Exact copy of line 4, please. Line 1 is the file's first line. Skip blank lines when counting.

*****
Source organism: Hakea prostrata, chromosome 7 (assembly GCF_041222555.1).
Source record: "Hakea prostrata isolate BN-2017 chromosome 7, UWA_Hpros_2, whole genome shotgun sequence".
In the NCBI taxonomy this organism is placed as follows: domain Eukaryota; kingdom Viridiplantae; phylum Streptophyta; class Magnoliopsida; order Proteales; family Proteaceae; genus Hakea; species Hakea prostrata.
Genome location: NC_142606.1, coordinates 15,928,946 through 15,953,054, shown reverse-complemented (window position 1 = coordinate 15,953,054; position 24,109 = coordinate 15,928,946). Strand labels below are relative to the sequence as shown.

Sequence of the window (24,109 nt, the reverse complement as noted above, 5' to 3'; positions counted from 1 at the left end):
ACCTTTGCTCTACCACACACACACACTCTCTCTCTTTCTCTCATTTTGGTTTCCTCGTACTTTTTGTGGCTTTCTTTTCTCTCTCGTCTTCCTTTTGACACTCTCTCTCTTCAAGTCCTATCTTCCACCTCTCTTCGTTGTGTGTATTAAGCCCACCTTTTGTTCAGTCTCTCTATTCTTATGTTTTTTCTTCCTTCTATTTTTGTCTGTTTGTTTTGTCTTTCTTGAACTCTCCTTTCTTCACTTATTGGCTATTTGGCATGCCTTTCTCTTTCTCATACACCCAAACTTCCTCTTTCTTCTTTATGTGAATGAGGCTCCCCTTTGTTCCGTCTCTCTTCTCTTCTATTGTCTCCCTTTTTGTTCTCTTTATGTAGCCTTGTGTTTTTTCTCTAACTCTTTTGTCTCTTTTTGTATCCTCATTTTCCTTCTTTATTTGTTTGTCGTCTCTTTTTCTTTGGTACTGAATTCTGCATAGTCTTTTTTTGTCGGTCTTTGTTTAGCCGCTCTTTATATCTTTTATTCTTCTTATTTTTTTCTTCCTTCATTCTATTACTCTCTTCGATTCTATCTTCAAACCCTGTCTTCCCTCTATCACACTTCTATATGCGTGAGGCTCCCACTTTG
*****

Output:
Genome location: NC_142606.1, coordinates 15,928,946 through 15,953,054, shown reverse-complemented (window position 1 = coordinate 15,953,054; position 24,109 = coordinate 15,928,946). Strand labels below are relative to the sequence as shown.